Cutting Costs without Cutting Quality – Of Permaculture and Feeding Chickens
Since we ordered our chicks I have been sitting here wondering how on earth I am going to feed 202 little tummies, even if I know the vast majority of them will not be kept. Still, feed seems to be the single most expensive thing when it comes to chicken keeping. When I had 25 very obese large fowl they were eating $300 a month in the dead of winter. I can’t afford that! This seems insane. In order to remedy the problem I have come up with a few solutions.
1) I picked different breeds. The Buff Orpingtons ate enough food for a horse and I only had four of them – that I hated. So no Orpingtons! And although I loved my Brahmas they were HUGE and had the apatite to match, so no more Brahmas either. I still wanted large eggs so it was a conundrum until I stumbled across the Brabanters, laying ample large white eggs these hens only weigh a petite 5-5.5 pounds, much less than my 8-12 pound Orpington and Brahmas! Theoretically the smaller the animal the less it eats. I am hoping this is true.
2) I have been told “fermented feed” is amazing. It’s been claimed that it helps hatch more female chicks, keeps the gut bacteria of the chick’s parents healthy, and cuts down on food costs because wet food fills up a chicken far quicker than dry food. Fermented feed is basically regular chicken food put in a bucket with water and apple cider vinegar and left to ferment for a few days until the resulting sour-smelling (but mold-free) slop is fed to the chickens. Apparently chickens love it. If I have to feed grain I think this would be a good way to do so though it is more work and takes some getting used to.
3) I want to plant the pastures in a way that will allow the chickens to feed themselves in the warmer months. This might be asking a lot but if I don’t have to feed the chickens in the warmer months that is going to drastically cut down my costs. Because of this I tried to get breeds I thought would have foraging skills, breeds that don’t would simply starve in this simulation if they didn’t have the skills to feed themselves. I have looked into how other people have managed this, knowing full well that before industrialization people didn’t feed their chickens grain at all. They had to get their food from the environment so what was that food? The first farm I saw had maybe 100 or more chickens and claimed it never fed them at all, even in the winter, because they were able to utilize a giant pile of manure and compost which provided bugs and scraps of waste for the chickens to eat even in the winter because the heat from the decomposition kept the pile hot enough to keep snow off it. These people were in Vermont and I’m a little dubious of this claim…. as l look out the window at my own enormous manure pile which is covered in 4 or 5 feet of snow right now. The other farms I found made no such claim about winter feeding and instead concentrated on having the right plants for the chickens to eat growing in their pastures. To prevent the chickens from overgrazing any particular plant or spot they split their pasture into 4-6 lots which they would rotate their chickens to at the end of each week, allowing the plants a month or more to recover before the chickens got their chance at them again. To make life easier they would put the coop in the middle all these pastures and simply opened a different door for the chickens to go into a different section. Genius but what is there to plant?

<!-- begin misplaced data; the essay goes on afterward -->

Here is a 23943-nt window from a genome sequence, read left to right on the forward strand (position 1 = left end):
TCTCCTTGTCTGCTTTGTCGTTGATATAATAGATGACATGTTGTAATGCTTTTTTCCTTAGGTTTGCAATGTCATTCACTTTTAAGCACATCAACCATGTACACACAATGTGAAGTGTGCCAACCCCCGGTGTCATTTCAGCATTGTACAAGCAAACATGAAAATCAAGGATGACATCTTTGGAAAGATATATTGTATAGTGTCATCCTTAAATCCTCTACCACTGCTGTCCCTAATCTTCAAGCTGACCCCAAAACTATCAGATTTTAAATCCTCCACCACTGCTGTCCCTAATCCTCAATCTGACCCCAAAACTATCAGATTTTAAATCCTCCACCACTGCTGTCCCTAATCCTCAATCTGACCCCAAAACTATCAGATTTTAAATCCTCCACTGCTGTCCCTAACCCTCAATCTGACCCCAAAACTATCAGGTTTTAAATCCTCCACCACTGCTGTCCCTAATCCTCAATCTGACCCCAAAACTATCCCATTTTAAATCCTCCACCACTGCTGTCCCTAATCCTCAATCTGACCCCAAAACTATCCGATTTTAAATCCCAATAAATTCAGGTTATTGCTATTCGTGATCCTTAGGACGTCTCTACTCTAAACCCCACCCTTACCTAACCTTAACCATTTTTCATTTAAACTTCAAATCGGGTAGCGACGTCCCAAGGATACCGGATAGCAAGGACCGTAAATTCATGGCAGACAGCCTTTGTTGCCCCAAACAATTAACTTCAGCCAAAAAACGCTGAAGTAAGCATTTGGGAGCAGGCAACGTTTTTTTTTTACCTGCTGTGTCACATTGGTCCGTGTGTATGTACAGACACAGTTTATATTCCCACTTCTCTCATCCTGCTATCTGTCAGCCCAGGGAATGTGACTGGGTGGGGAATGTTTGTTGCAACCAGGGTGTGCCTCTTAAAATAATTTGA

Permaculture is the idea that you shouldn’t just garden or raise livestock, you should be the keeper of a whole ecosystem. The chickens eat the plants, the plants get nutrients from the chicken poop to grow better, and in the end there’s an endless amount of green for all. It is much preferable to the bare sandy-bottom runs I had my last chickens in. What I don’t know is how big of a pasture is needed for how many chickens and what are ideal plants to have out there. There is an idea that it’s best to plant the lowest layer with various grasses and legumes, such as mixed grasses, chick weed, clovers, African violets, and marigolds, and above that you can plant berry bushes and fruit bearing shrubs. The chickens can pick at what they can reach and anything out of their reach humans can harvest for themselves, with a 30% increases crop due to all that lovely manure! Above this layer a final touch can be given by planting a couple fruit trees. I have noticed that the old apple trees I was used to as a kid gave a TON of apples. Sure chicks can’t fly up to the tree to eat them but they certainly can when they drop to the ground which fruit untimely does. Being a New England native I know apple trees are by far the most productive fruit tree in these blustery climates and I look forward to planting a few along with berry bushes, clover, and whatever else I can find. The biggest problem right now though is that pastures planted with perennials need a year to grow out before grazing is suggested… and I really don’t have that time… but perhaps I can see what I can do in the first year while planting the largest part of the pasture and leaving that untouched until it’s time to graze them. Another thing to consider is that bees would make this whole process better. I don’t have any bees and it sounds damned expensive to get into. I will look further into that though, as I think bees would be a great thing to have eventually, I just don’t know about the first year.